LONDON — A quick look at the list of past Golden Globe winners seems to indicate that the voting members of the Foreign Press have a certain fondness for quintessential American movie stars. This brings up an inter-esting question: Which contemporary U.S. stars are winning the popularity contests and selling the film magazines abroad?
Young, Yank, and preferably male, that’s the general rule in Europe if you want a star cover to sell your maga-zine on the newsstands.
The face of a U.S. star is likely to sell plenty more copies than the no less comely features of a Euro actor, even in the Euro’s native land. A young star will outsell an older one, even if the veteran is more famous and carries more box office clout. And a tie-in with a recent/current release certainly won’t harm sales, though it’s not essential.
However, even leaving aside differing local tastes across Europe, there are no hard-and-fast rules: Each population, every star, every release is a new ballgame, and no one has all the answers.
“We thought Travolta on one of our covers would be a sure thing,” says Deborah Brown, picture editor of Empire, the U.K.’s top-selling movie monthly (circulation: 160,790). “Hot star, career on a roll, great movie (“Pulp Fiction”), but he just didn’t shift the copies. Whereas Pamela Anderson: We thought, ‘Crap film (‘Barb Wire’), can’t act, and it wasn’t even a hot, sexy shot, just head-and-shoulders. But that issue sold really well, presumably on guy appeal.”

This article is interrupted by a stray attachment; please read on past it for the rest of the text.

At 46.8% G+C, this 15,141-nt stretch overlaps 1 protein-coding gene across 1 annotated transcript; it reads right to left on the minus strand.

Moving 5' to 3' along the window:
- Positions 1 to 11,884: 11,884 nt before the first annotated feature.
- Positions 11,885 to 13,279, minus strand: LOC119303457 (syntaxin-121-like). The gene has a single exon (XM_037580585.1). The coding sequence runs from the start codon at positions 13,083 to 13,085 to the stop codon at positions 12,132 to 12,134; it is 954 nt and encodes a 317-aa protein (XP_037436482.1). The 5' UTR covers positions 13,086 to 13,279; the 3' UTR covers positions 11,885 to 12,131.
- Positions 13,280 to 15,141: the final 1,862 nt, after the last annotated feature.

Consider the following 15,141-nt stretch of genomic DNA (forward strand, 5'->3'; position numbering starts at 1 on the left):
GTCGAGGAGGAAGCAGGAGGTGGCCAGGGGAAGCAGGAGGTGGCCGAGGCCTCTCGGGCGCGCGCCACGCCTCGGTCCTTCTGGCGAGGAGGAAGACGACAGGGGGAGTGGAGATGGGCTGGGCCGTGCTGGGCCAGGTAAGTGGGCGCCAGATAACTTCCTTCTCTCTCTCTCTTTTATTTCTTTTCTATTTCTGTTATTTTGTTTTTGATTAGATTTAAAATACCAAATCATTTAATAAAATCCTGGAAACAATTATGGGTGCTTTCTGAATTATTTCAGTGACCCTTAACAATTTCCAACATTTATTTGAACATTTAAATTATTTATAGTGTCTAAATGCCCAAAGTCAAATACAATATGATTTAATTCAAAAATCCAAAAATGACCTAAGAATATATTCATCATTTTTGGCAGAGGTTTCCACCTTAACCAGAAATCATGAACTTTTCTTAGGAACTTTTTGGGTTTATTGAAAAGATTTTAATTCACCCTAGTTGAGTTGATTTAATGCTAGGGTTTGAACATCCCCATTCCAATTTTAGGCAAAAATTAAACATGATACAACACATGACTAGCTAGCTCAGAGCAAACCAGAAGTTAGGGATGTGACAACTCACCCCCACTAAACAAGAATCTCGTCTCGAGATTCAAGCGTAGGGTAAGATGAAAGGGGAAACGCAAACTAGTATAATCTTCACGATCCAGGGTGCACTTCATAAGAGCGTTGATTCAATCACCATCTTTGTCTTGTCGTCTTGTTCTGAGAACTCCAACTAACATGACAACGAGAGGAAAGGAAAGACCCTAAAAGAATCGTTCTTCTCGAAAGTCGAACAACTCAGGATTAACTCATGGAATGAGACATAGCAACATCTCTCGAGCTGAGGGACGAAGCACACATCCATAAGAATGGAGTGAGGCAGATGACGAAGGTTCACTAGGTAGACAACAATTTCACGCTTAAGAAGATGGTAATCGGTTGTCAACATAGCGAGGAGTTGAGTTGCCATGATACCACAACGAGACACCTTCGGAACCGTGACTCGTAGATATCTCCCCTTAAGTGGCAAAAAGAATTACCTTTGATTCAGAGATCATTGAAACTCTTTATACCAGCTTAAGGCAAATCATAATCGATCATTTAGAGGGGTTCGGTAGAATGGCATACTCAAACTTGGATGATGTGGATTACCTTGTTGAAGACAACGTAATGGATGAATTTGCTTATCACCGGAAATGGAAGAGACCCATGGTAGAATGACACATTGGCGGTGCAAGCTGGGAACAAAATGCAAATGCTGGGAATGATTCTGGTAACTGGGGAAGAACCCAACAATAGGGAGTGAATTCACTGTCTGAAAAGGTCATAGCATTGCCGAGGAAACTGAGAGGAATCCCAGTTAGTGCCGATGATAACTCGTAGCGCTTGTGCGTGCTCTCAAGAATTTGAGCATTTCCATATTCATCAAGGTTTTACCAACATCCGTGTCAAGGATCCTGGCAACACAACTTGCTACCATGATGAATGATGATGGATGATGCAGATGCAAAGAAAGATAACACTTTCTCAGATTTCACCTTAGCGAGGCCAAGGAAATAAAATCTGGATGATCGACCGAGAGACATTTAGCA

However, the big turn-off nowadays is nudity. “Eroticism sells, of course, but not nudity,” notes Helmut Fiebig, editor-in-chief of Hamburg-based Cinema (circulation: 200,000). “You can’t sell movie magazines with mere sex any more: The public just isn’t interested.”
Most male Empire readers, Brown reckons, have no trouble identifying with male actors. “Tom Cruise always sells well,” she says. “Some stars are too old now, like Kevin Costner, he never rates a cover shot these days. With Sharon Stone, though, age hardly matters. She still hasn’t lost it.”
In general, “Empire” goes for the big U.S. names. “We’ll show British stars when it’s appropriate,” Brown says. “We did feature Ewan McGregor (“Trainspotting”), but sales weren’t good. For January, we’ve got Kate Winslet: British actress, British films (“Jude,” “Hamlet”), but she’s hot now in the States. So we’ll see.”
The French, with Europe’s only full-fledged movie industry, can dance to their own tune — partly. “Our covers are split about 50-50 between American and French stars,” says Jean-Pierre Lavoignat, editor-in-chief of the monthly Studio (circulation: 96,550). “Very rarely British; Daniel Day-Lewis is maybe the sole exception.”
The main difference between American and French stars is that the former can sell magazines regardless of what film they’re in, notes Lavoignat. “Not so French actors. Gerard Depardieu in ‘Cyrano,’ Daniel Auteuil in ‘Manon of the Spring’ — great. But either of them in something by (arthouse director) Maurice Pialat, forget it.”
These days, Studio’s readership is pretty evenly split between the sexes; five years ago, male readers predominated. “But a sexy young star like Brad Pitt appeals equally to both sexes,” adds Lavoignat. “French stars on the whole are older, that’s just the way they breed them, but age doesn’t hurt sales.”